Other than by revelation from God, I do not think one can know for sure what course of action should be taken. Do circumstances warrant purging a destroying leaven (to protect the saints), or do they warrant leaving the tares alone until the harvest (to protect the saints)?
The parable of the wheat and the tares present an impressive amount of tolerance, and while this tolerance is not necessarily absolute (the tares are tares, and they will be burned at the harvest), it does seem to border on it, suggesting that sometimes we should leave the purging to God.
I would like to first state that I sympathize with those who are upset by this policy (see here for an official interview), and that even for those of us who can understand some reasons for this policy, it is not exactly something to celebrate. At best it seems that it may be an unfortunate remedy. I, like many others, would like to take a stab at expressing my initial thoughts on this controversial policy.
I went to the grocery store today. I grabbed a burger on the way and ate it in the parking lot. I threw the wrapper away and went into the store. After I put the grocery bags into the back of the car, I took my keys out of my pocket and noticed that the ignition key was missing. How could this be? I had the key chain, but the ignition key was gone.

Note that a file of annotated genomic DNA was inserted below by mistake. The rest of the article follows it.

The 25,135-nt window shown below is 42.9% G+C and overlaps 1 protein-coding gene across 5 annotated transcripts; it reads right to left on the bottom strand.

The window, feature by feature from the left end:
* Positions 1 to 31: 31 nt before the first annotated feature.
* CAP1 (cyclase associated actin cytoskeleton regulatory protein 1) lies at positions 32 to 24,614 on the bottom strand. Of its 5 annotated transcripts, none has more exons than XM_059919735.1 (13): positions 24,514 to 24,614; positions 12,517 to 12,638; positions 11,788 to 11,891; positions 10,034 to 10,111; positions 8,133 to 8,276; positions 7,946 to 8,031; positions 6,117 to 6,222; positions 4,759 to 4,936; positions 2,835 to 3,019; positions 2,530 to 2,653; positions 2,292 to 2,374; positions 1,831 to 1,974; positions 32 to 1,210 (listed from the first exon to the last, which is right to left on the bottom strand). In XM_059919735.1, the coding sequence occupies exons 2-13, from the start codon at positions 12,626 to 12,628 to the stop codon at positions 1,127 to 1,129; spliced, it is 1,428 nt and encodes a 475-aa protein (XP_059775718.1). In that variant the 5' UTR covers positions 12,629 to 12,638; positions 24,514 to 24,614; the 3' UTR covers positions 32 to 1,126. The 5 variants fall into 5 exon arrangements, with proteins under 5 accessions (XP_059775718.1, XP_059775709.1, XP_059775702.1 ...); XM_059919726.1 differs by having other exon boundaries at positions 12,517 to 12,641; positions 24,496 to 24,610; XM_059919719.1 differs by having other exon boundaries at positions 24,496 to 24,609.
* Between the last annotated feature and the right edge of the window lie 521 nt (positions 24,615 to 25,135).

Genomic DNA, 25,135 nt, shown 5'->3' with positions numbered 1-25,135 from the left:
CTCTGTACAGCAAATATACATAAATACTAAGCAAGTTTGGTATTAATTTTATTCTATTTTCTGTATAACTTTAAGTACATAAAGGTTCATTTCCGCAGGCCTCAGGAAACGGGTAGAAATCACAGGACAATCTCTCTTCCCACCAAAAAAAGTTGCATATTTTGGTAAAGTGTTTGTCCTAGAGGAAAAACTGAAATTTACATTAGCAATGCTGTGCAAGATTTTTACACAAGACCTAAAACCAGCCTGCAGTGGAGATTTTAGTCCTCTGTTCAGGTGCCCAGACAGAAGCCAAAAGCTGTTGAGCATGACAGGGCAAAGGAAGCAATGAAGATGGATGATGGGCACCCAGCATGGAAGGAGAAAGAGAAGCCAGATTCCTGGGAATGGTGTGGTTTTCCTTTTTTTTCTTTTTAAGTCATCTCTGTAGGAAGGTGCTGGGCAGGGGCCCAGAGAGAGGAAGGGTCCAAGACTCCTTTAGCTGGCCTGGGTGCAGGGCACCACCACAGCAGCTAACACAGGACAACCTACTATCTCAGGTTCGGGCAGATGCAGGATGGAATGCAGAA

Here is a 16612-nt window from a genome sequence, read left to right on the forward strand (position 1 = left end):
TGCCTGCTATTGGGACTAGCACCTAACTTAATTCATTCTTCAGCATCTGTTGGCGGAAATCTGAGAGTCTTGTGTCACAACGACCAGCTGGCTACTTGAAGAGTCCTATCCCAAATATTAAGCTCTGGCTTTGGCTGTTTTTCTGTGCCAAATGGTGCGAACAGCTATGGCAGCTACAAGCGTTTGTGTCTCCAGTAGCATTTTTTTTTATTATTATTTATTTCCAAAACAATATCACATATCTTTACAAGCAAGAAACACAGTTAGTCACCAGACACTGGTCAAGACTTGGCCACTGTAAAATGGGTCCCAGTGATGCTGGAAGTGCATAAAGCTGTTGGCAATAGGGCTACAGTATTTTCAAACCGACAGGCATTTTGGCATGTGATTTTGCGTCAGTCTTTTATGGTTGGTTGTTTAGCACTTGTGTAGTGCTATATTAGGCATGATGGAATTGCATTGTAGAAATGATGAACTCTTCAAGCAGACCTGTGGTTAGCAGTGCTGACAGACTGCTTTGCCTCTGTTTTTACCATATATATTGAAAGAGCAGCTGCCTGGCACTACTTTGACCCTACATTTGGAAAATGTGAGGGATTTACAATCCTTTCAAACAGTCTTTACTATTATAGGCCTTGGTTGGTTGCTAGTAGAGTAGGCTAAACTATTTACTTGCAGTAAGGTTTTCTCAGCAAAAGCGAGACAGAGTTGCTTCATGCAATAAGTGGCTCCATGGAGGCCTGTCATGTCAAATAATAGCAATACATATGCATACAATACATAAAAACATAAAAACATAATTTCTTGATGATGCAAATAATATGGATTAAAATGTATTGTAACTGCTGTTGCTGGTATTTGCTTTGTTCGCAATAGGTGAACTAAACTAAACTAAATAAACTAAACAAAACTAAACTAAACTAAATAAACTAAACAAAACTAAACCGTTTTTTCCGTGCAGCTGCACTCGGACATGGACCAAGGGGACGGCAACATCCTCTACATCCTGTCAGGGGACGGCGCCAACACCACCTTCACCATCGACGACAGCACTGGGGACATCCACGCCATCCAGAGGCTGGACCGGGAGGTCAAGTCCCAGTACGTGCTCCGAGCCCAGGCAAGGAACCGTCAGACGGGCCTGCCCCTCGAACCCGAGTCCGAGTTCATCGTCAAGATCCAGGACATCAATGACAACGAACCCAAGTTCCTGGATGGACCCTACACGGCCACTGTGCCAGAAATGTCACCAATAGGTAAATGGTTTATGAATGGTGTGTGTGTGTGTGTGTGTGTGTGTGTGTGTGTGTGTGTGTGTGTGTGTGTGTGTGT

In October there will be the annual meeting of the Society of Mormon Philosophy and Theology at Brigham Young University. The topic is “Doers of the Word: Belief and Practice“. The topic motivated me to review Kierkegaard’s short work, “Practice in Christianity“, and I wonder if a Mormon take on this essay could work for a paper.
To give some of the highlights, Kierkegaard speaks of faith coming in opposition to the possibility of offense at Christ as the God-man. This offense can come in two forms, one at the loftiness of Christ, the other at the lowliness of Christ. If one starts out accepting the God who is Christ, they may be offended at the lowliness of the life of Jesus. Additionally if one is familiar with the mortal condition of Jesus, the may be offended at the loftiness of Christ as the Son of God.